MCAT Biology Review

Chapter 6: The Respiratory System

Conclusion

As we learn about the human body, it may be easy to reduce the complex and varied functions of the lungs to simply focus on breathing and providing a supply of oxygen. The lungs do indeed perform gas exchange, which relies on differences in partial pressures of gases between the alveoli and the blood. Oxygen is taken up by the blood, while carbon dioxide is released for exhalation. Inhalation and exhalation also require pressure differentials created by anatomical structures such as the chest wall, diaphragm, pleurae, and lungs.

However, the lungs are so much more than just bags of air; gas exchange is not the only function of the respiratory system. The respiratory system also serves essential roles in thermoregulation, immunity, and pH regulation. As we go through the individual systems within the human body, take special note of how each system is integrated with other systems. One of the more clear connections is the binding of oxygen to hemoglobin in the lungs and the circulatory system—a concept we will expand upon in the next chapter, along with considering the effects of altitude, pH, and chemicals on this binding.

Concept Summary

Anatomy and Mechanism of Breathing

·        Air is drawn in through the nares, and through the nasal cavity and pharynx, where it is warmed and humidified. It is filtered by nasal hairs (vibrissae) and mucous membranes. It then enters the larynx, followed by the trachea. The trachea divides into two mainstem bronchi, which divide into bronchioles, which divide into continually smaller passages until reaching the alveoli.

·        Alveoli are small sacs that interface with the pulmonary capillaries, allowing gases to diffuse across a one-cell-thick membrane.

·        Surfactant in the alveoli reduces surface tension at the liquid–gas interface, preventing collapse.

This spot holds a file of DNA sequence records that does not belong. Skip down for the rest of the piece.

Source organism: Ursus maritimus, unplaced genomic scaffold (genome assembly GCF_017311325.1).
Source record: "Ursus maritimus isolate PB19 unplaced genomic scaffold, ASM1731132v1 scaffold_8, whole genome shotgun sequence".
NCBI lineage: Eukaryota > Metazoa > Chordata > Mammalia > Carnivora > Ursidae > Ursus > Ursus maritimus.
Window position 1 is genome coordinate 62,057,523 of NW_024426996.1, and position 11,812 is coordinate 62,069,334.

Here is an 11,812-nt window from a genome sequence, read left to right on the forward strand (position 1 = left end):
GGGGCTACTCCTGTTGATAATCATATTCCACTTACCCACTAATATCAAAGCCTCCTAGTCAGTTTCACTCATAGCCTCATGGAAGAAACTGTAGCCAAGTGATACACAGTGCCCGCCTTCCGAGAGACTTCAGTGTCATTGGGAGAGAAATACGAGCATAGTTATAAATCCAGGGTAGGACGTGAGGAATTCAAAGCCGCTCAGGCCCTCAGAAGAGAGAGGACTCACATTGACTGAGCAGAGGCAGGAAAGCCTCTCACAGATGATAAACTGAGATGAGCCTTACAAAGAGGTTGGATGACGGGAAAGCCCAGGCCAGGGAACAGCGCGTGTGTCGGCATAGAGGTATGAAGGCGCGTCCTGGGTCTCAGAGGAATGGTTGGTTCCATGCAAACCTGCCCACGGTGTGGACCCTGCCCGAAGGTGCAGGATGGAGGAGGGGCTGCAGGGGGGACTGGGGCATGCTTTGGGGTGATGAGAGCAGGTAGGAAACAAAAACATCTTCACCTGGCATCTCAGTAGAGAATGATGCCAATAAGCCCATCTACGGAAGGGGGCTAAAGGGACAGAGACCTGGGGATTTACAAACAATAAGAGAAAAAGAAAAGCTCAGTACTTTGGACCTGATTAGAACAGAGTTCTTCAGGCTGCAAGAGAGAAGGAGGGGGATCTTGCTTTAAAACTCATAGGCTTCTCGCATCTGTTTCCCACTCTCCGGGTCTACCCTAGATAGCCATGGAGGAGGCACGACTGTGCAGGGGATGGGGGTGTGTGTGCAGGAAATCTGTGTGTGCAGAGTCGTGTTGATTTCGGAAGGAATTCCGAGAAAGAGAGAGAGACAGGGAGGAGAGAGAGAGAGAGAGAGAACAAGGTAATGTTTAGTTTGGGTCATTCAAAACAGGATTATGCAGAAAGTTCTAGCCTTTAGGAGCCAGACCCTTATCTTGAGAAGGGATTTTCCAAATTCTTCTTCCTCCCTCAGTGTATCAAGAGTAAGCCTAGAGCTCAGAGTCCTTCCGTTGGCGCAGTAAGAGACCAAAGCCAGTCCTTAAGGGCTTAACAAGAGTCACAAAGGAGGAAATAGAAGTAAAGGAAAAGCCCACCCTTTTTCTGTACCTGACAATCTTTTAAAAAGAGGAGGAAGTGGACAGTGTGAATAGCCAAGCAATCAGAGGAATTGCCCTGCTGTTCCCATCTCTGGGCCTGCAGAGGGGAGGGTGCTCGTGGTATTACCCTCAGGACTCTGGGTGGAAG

·        The pleurae cover the lungs and line the chest wall.

o   The visceral pleura lies adjacent to the lung itself.

o   The parietal pleura lines the chest wall.

o   The intrapleural space lies between these two layers and contains a thin layer of fluid, which lubricates the two pleural surfaces.

·        The diaphragm is a thin skeletal muscle that helps to create the pressure differential required for breathing.

·        Inhalation is an active process.

o   The diaphragm and external intercostal muscles expand the thoracic cavity, increasing the volume of the intrapleural space. This decreases the intrapleural pressure.

o   This pressure differential ultimately expands the lungs, dropping their pressure and drawing in air from the environment. This mechanism is termed negative-pressure breathing.

·        Exhalation may be passive or active.

o   In passive exhalation, relaxation of the muscles of inspiration and elastic recoil of the lungs allow the chest cavity to decrease in volume, reversing the pressure differentials seen in inhalation.

o   In active exhalation, the internal intercostal muscles and abdominal muscles can be used to forcibly decrease the volume of the thoracic cavity, pushing out air.

·        A spirometer can be used to measure lung capacities and volumes.

o   Total lung capacity (TLC) is the maximum volume of air in the lungs when one inhales completely.

o   Residual volume (RV) is the minimum volume of air in the lungs when one exhales completely.

o   Vital capacity (VC) is the difference between the minimum and maximum volume of air in the lungs.

o   Tidal volume (TV) is the volume of air inhaled or exhaled in a normal breath.

o   Expiratory reserve volume (ERV) is the volume of additional air that can be forcibly exhaled after a normal exhalation.

o   Inspiratory reserve volume (IRV) is the volume of additional air that can be forcibly inhaled after a normal inhalation.

·        Ventilation is regulated by the ventilation center, a collection of neurons in the medulla oblongata.